Redmond native assembles plan for small businesses

2008 Redmond High graduate Kate Catlin has come up with an online platform to help small businesses work together to compete with big businesses. - Courtesy of Kate Catlin
2008 Redmond High graduate Kate Catlin has come up with an online platform to help small businesses work together to compete with big businesses.
— image credit: Courtesy of Kate Catlin

In the summer of 2009, Kate Catlin took a cross-country bike ride from the Pacific Northwest to Washington, D.C. with a group of friends.

As they rode from town to town, the 23-year-old Redmond native saw that outside of the coast, many small businesses had been boarded up — a depressing sight, mostly made possible by the big-box stores located just outside of these towns that put the small businesses out of business.

“That was hard to watch,” Catlin said.

When she started at Gonzaga University in Spokane that fall, she majored in economics and quickly learned that big businesses have an easier time than smaller businesses because they can save money by ordering things in bulk.

This realization, combined with the sight of many empty buildings in Detroit — where Catlin currently lives — prompted her to do something about it.


Catlin came up with Assemble, an online platform to help small businesses connect, so they can compete with big businesses. She described it as a “2.0 version” of chambers of commerce in which small businesses can come together to help each other.

For example, Catlin said small businesses can connect to cross promote, go in together to order items in bulk to save money or save on health care for their employees.

“It’s not a new thing,” she said about small businesses working together in this way. “(Assemble is) just a web version of it.”

But unlike most chambers of commerce, Catlin said those who join Assemble won’t need to pay expensive membership fees or be required to attend any sort of networking events — something most small businesses have neither the money nor time to do.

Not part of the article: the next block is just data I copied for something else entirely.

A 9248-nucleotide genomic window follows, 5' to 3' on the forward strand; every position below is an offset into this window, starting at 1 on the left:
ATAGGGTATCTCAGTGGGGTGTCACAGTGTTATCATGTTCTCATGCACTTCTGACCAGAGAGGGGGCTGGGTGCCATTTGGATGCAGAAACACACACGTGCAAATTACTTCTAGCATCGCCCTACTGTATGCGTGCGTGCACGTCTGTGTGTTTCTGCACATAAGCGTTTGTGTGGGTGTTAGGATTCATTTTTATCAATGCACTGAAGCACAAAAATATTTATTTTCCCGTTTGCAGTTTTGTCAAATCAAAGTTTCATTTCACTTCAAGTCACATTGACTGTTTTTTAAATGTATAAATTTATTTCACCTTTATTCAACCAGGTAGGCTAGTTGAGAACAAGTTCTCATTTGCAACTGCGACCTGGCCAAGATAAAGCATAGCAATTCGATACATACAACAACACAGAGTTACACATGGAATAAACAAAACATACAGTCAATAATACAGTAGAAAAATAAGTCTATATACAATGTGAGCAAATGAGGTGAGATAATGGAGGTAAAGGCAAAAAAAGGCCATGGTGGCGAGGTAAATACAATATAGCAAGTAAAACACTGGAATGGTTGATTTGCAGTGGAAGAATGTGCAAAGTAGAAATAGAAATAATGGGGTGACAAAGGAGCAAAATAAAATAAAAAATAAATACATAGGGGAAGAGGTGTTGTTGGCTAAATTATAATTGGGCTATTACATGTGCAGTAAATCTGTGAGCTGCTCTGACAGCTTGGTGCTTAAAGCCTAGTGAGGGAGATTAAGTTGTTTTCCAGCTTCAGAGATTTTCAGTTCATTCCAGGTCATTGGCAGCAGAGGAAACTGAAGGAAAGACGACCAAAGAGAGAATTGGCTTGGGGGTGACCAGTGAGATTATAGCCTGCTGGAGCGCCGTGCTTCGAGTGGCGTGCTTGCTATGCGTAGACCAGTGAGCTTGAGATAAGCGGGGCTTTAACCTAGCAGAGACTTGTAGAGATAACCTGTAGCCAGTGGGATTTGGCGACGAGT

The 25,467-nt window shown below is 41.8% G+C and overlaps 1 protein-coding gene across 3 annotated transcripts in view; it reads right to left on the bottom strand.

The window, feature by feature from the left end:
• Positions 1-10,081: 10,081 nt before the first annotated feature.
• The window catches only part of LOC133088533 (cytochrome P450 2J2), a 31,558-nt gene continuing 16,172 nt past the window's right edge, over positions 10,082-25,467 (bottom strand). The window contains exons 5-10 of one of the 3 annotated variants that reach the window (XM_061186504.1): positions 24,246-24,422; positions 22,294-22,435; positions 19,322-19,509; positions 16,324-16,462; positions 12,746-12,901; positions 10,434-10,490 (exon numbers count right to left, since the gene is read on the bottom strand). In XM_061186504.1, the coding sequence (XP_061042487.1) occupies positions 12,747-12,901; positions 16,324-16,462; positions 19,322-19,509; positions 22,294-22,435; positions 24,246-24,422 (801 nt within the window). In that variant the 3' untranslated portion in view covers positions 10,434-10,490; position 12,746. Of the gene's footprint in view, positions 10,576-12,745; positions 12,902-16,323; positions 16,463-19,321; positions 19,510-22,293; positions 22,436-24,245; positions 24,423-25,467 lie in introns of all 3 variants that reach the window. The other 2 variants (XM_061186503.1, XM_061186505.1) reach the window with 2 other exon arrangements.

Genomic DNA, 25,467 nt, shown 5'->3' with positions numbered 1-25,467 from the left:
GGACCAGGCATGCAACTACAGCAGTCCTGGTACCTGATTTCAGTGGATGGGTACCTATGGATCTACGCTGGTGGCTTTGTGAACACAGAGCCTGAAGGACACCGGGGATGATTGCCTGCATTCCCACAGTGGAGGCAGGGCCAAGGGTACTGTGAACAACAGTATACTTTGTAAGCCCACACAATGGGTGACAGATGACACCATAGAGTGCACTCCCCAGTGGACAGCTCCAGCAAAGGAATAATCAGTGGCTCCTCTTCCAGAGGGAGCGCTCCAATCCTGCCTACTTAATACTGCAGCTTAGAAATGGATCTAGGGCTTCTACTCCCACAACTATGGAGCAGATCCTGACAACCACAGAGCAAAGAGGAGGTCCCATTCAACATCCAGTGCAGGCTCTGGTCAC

Catlin said small businesses such as bookstores, cafes and more are what give an area that feeling of community.

“It’s depressing (without small businesses),” she said. “There’s nothing left to our character.”

Catlin discovered her passion for small businesses in her Advanced Placement environmental science classes with Mike Town at Redmond High School. In these classes, she learned the sustainability benefits of local shops and a walkable city.


While Catlin has come up with the idea, she still needs the funding to get it started. She has started a crowd-funding campaign on at as part of a contest through Venture for America (VFA), a fellowship program she is participating in that has led her to Detroit. The top fundraisers in the VFA Innovation Fund contest will receive additional prizes, with $7,500 for first place, $5,000 for second place and $2,500 for third place.

“The VFA Innovation Fund is an annual competition for fellows to crowd-fund for side ventures over the course of the two-year VFA Fellowship,” said Leandra Elberger, admin and development manager for VFA. “The emphasis is on social ventures, nonprofits and physical products.”

So far, Catlin has raised $4,218. She said her original goal was $3,000 but since she has reached this already, she is bumping it up to $10,000.

Catlin said she is determined to win because it would be great for the money to go into Detroit, a city that really needs it. She said at first, she will focus Assemble on the Motor City since that is where she is located at the moment. But the good thing about having an online platform is that Catlin doesn’t need to be in the same city she’s serving and she hopes to build it out and create Assemble hubs in communities throughout the country.

Another reason Catlin is so determined to win the VFA contest is because no woman has won it yet and she wants to be the first.


VFA is a program in which college graduates spend two years in the trenches of a startup with the goal that they will become socialized and mobilized as entrepreneurs moving forward.

“We recruit the best and brightest recent college graduates, provide them with training and mentorship, and place them at startups to help build those organizations and get the experience they need to then become business builders and job creators themselves,” said Elberger. “Our goal is to help create 100,000 new U.S. jobs by 2025.”

The startup Catlin was placed at is an education center that teaches people computer program coding. She has also learned to code and said with this knowledge, she is able to create the front “pretty” end of the Assemble website but the back end — in which businesses can sign up to become members and post messages — is beyond her abilities. The money from the RocketHub campaign will go toward paying for someone to create this part of the website.

Catlin, whose background is more in community building than business, said she also wants to hold a summit to bring businesses and people together to see how they can work together better.

“I just want to help people,” Catlin said.

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